CALVERT CITY- Several Calvert City Streets will be getting a much needed face-lift in the near future according to a new road repair plan layed out in the August meeting of the city council. Of the upcoming work schedule, city worker Brad Darnell reported to councilmen, “there are lots of roads that need to be looked at for overlaying, a couple need a pretty good overhaul to make them safe.”
Darnell said the city will be focusing on three roadways, 9th, 10th and 15th Avenue. “That one [15th] is really a dangerous street to me,” he said. “It’s got narrow culverts and limited sight distance.” Darnell proposed the work begin on 9th Avenue with a widening of the shoulders, possibly two-feet in width, an upsizing of culverts and resizing of ditches. “If you run off there, you are in trouble,” he told councilmen. Of an estimation on the cost of the proposed work, Brad said, “We will be bumping a million bucks, but it will be worth it down the road."
As for privately owned culverts, Councilman Gene Colburn asked what the existing city policy consisted of. Brad said the city’s policy states the city will provide manpower to replace culverts if individuals purchase the culvert and related materials.
Considering the extensive overhaul needed on 15th street to level out some of the existing hills, councilman Darryl Smith suggested the city consider completing road work on both 9th and 10th Avenue first. Calvert City Mayor Lynn Jones advised Darnell to obtain estimates from engineering firm Florence and Hutchinson and present them at the next council meeting so repair can get underway.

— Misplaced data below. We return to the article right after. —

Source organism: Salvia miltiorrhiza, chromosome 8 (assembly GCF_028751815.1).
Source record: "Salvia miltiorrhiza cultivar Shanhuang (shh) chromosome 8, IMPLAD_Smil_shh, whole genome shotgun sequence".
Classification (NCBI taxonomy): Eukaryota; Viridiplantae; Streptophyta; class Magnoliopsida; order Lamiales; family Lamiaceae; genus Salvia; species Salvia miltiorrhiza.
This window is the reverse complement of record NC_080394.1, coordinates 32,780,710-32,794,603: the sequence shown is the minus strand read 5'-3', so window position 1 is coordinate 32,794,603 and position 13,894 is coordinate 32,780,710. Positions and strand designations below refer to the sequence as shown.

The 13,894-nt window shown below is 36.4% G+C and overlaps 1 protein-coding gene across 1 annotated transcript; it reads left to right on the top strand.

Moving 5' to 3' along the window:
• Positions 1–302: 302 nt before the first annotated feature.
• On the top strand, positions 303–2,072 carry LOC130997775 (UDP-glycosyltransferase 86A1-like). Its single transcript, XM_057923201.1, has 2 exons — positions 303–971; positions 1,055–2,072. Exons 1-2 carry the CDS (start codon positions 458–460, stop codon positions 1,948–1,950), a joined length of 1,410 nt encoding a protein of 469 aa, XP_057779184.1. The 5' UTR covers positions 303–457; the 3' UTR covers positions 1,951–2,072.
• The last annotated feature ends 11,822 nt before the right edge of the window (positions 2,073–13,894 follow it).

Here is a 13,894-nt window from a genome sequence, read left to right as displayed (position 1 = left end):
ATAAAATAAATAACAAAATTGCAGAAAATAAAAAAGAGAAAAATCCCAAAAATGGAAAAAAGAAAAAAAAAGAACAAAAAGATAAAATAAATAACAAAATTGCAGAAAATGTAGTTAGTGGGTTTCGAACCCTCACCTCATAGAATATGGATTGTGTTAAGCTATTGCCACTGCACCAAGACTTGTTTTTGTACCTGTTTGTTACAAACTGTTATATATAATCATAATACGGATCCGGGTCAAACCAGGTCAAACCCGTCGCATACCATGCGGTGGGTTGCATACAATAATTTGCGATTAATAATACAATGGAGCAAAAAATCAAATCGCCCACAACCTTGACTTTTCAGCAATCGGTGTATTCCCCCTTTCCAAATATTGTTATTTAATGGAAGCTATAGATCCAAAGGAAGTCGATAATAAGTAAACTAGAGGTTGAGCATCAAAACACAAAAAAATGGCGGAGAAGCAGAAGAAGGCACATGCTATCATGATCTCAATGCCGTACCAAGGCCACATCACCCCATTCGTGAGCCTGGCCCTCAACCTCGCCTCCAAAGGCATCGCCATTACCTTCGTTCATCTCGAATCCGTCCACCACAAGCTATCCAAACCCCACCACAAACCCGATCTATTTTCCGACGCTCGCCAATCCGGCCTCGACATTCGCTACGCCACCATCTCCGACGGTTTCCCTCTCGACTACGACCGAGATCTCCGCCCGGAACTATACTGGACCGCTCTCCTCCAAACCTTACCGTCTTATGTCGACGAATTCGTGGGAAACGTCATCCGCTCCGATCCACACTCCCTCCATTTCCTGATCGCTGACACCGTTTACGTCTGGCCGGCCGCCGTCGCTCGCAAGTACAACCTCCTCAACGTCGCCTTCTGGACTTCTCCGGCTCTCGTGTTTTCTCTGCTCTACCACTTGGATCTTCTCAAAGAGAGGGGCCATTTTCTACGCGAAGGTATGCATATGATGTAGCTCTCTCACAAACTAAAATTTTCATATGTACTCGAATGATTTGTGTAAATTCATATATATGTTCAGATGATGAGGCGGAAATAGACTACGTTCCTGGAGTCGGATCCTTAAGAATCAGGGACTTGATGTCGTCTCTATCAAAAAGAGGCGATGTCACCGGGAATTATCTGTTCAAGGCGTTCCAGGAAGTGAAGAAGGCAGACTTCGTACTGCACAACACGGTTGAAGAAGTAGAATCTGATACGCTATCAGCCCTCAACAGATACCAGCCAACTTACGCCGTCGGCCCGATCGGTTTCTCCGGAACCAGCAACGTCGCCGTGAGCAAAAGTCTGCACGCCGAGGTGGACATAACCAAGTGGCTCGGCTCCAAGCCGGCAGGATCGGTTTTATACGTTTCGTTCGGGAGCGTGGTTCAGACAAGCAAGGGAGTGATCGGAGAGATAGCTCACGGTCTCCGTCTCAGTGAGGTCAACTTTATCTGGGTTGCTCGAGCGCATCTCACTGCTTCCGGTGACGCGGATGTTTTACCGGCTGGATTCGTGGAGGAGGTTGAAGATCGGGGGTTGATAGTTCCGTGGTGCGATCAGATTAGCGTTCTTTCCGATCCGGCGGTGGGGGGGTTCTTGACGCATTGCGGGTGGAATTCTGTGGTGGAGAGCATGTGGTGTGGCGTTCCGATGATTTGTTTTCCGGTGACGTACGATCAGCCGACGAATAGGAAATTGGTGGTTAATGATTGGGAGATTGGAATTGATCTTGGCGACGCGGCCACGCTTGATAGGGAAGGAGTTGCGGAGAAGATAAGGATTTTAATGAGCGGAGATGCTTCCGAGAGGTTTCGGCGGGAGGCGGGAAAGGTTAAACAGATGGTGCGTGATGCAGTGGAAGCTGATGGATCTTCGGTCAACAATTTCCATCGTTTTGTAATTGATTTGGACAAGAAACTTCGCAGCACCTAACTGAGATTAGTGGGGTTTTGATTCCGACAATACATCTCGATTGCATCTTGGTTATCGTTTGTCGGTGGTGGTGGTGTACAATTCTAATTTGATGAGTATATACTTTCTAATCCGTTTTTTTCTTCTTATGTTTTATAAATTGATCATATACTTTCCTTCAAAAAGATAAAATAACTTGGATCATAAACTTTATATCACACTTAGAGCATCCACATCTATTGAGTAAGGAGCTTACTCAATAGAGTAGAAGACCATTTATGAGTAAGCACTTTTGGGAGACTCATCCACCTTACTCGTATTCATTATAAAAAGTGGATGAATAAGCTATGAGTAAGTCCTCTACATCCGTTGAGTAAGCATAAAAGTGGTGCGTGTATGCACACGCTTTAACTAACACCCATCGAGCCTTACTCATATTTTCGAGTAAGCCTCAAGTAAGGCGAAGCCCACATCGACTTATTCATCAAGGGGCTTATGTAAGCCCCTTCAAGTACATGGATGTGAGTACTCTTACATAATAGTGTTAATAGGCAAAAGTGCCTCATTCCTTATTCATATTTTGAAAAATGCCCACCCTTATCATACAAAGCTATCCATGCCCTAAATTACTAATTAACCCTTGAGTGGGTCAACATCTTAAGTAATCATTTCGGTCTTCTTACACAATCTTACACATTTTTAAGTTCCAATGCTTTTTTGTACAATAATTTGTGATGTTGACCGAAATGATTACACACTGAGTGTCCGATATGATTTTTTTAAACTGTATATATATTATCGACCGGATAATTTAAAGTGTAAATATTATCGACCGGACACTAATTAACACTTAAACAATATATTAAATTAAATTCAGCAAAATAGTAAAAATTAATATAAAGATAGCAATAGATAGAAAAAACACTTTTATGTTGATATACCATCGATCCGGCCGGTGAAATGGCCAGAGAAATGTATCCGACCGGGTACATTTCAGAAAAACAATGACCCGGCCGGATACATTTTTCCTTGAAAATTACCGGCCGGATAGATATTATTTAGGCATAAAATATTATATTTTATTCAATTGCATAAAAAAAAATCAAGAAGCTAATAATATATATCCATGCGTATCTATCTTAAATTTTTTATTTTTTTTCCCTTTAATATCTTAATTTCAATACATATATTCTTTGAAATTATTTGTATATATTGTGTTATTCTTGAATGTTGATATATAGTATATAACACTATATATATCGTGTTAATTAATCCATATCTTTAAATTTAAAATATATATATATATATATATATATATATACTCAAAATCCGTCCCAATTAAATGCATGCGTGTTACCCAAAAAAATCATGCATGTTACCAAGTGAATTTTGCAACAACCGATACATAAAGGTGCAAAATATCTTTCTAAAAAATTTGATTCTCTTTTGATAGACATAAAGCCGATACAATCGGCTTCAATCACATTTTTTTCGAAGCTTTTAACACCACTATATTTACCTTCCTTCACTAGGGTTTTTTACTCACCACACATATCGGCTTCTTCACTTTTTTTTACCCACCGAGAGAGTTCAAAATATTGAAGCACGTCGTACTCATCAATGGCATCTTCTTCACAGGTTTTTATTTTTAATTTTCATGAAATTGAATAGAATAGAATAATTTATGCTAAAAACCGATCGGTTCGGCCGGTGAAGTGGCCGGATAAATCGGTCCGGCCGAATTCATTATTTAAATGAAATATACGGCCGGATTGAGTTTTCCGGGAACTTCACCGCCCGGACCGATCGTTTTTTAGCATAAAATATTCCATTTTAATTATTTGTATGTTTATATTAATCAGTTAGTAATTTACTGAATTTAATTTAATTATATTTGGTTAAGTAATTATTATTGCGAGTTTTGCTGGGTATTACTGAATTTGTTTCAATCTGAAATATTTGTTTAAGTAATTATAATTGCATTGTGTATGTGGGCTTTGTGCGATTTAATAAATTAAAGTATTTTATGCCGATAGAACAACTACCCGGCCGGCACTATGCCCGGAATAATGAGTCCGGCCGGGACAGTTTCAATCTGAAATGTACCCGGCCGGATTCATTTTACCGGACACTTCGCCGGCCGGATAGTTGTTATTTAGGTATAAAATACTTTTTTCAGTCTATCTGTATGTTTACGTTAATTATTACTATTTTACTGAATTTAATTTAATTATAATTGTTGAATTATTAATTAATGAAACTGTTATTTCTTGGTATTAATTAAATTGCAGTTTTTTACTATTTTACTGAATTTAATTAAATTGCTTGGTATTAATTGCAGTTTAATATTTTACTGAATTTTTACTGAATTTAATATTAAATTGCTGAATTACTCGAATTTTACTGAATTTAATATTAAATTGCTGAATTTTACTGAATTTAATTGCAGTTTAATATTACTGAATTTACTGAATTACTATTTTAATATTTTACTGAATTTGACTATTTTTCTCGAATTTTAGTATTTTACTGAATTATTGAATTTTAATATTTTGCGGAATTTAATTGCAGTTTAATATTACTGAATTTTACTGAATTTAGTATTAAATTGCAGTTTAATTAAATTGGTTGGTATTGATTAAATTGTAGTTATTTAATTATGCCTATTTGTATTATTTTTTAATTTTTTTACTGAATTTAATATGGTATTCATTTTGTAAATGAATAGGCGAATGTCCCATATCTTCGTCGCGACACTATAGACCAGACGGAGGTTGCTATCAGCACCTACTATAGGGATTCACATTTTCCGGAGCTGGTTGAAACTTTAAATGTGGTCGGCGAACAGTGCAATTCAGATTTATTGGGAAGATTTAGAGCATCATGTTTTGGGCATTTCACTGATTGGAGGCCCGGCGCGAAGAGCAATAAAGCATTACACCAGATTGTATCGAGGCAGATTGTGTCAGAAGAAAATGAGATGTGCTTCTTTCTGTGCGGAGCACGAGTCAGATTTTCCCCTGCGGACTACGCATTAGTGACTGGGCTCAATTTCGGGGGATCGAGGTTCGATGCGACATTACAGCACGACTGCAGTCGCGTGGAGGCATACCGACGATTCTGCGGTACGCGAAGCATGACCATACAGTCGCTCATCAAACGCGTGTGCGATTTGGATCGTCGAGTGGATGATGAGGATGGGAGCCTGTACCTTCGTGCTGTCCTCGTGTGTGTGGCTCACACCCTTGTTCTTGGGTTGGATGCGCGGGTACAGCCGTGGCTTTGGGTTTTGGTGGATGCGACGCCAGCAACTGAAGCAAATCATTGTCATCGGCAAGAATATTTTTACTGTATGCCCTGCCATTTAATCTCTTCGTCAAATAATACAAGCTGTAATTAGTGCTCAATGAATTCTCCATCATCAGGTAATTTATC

The issue of golf carts on the roadway was once again addressed in the meeting of the council. Calvert Police Chief David Elliott told councilmen that since the issue was addressed in last month’s meeting, he had been “bombarded” with calls. Elliott provided copies of the Kentucky Revised Statutes as related to both the use of ATVs and golf carts on the roadway. Elliott said his department had been making stops on vehicles which were not operating according to city ordinance and had a lot of feedback from the community on the issue. “The biggest issue has been the kids hanging all over the golf carts,” Elliott said. “We have made several stops and just about every one of them have been in my office the next morning.”
Two local citizens were present for the meeting, both citing their support for the use of golf carts on the roadway, but also in favor of restrictions regarding their use. In an effort to clarify the city's ordinance to local residents, Councilman Darryl Smith suggested publishing the city ordinance in local newspapers to better inform the public. The council is set to review the state statutes and revisit the issue in next month’s council meeting.